I am sorry that when you come to my house we eat dinner at 6pm and you have to leave at 7pm. I swear I wanted to be one of those chill-as parents who has no bed time for her kids and they’re just bohemian rascals who go to bed whenever. I literally said “Our child will fit around us, not the other way around.” But my dear friend, I was full of shit. We cannot fuck with our child’s bedtime routine. We cannot. I could be told that all I need to do is delay their bedtime by 10 minutes and I’d be able to ride Chris Hemsworth like I was in a kangaroo rodeo and I’d still say: “tell him he’s dreamin’.”

I’m sorry that I’m not a great friend right now. I’m sorry that I fall asleep when you’re talking about something important. That I leave your birthday party because the baby woke up. I’m sorry I can’t get a babysitter or that when I do I get really hammered because I have no alcohol tolerance anymore. I’m sorry I have no money to do anything fun anymore. I miss our weekends away so much – hang in there, we will do it again one day.

Thank you.

Thank you for being my friend despite it all.

The best girls.

Thank you for loving my child. I know children take time to win over. Thank you for working so hard to be an aunty or an uncle to my kids. Thank you for nurturing your relationship with them so you can take them out and I can sleep. Thank you for treating them so well and spoiling them and listening to 38 minute stories about diggers and tractors.

Thank you for offering to take them to Jumperama. Jumperama is made for people who don’t have kids. You have the traits needed for that place, traits I don’t have: Energy and a strong pelvic floor.

Thank you for inviting me out to the best nights out ever where I get to pretend I don’t have kids and I’m 19 again. Thank you for not getting upset with me when I act like I don’t have kids and I’m 19 again. Thank you for sending me home before I’m arrested and reminding me I don’t want to look after the kids too hungover.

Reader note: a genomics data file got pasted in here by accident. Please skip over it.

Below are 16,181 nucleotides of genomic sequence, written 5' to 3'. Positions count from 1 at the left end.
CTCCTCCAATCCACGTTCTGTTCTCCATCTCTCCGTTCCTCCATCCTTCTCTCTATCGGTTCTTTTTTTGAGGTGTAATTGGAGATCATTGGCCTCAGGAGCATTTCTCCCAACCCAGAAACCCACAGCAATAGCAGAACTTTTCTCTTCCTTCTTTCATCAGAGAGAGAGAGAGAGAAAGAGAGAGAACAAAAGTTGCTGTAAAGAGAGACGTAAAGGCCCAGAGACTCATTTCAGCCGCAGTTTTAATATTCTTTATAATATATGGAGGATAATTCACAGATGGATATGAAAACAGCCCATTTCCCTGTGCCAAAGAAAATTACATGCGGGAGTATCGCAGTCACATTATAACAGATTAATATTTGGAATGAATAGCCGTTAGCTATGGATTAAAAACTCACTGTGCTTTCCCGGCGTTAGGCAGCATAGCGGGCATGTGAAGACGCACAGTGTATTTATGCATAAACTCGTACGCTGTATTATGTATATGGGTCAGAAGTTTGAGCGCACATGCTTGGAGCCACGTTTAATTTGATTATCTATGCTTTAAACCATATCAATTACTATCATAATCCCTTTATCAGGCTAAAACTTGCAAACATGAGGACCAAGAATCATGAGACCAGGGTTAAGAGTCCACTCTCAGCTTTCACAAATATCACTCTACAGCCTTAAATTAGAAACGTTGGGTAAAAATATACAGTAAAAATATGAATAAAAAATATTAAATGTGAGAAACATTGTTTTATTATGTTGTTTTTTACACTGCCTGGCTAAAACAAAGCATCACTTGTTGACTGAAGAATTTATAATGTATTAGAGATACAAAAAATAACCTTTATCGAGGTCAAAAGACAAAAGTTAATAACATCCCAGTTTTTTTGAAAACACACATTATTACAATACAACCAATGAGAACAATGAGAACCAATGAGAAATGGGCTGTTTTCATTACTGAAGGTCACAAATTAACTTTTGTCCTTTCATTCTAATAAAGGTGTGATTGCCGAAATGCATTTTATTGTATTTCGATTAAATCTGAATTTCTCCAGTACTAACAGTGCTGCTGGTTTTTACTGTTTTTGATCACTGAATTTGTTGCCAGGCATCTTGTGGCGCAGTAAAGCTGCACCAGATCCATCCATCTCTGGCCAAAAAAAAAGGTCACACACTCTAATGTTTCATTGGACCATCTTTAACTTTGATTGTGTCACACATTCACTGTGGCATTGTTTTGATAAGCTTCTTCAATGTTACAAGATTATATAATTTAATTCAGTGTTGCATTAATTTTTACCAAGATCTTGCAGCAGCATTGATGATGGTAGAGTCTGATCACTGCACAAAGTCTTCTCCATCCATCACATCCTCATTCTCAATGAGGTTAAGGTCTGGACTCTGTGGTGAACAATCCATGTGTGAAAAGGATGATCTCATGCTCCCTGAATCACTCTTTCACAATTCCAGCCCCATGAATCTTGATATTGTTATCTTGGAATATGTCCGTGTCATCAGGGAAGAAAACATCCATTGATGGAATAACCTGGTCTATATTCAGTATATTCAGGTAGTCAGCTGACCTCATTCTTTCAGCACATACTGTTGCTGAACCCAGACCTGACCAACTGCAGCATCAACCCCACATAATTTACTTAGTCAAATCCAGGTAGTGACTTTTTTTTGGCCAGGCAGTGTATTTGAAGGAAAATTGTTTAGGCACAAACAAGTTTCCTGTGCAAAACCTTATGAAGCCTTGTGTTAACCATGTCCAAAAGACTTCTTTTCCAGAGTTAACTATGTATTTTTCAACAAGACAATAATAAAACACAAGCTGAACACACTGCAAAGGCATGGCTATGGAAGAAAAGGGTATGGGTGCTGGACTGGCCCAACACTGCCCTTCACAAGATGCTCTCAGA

Dancing on bars and still home by midnight.

Thank you for sitting through kid birthday parties and actually enjoying them. Thanks for eating chicken nuggets at Chipmunks with us instead of going to a fancy brunch. Thanks for offering solidarity and support over my child’s constipation or glue ear. Thank you for waiting for me to emerge from the baby bubble and being there even when I was the shitty friend.

Thank you for taking me out to nice places where I get to dress up and get out of my ugly maternity leggings.

Thank you for covering your white couch and making cheerios for lunch.

Thank you for cuddling my babies and being an aunty or an uncle for them.

We need a village. And you could have stayed on the much nicer less spew filled and poo obsessed side of town but you chose to slum it with me. My children adore you. You’re an irreplaceable part of their lives and mine.

Thanks for letting me be hard work for a little while.

x

Emily Writes is editor of The Spinoff Parents. Her book Rants in the Dark is out now. Buy it here. Follow her on Facebook here.

Follow the Spinoff Parents on Facebook and Twitter.


This content is entirely funded by Flick, New Zealand’s fairest power deal. In the past year, their customers saved $398 on average, which pays for a cheeky bottle of wine in the trolley almost every shop. Please support us by switching to them right now!

The Spinoff Longform Fund is dedicated to facilitating investigative journalism. Our focus is on supporting in-depth reporting on important New Zealand stories. Your donation will help us sustain this most resource-intensive form of journalism, ensuring that the most complex and important stories still get told.

Related:


The Spinoff is made possible by the generous support of the following organisations.
Please help us by supporting them.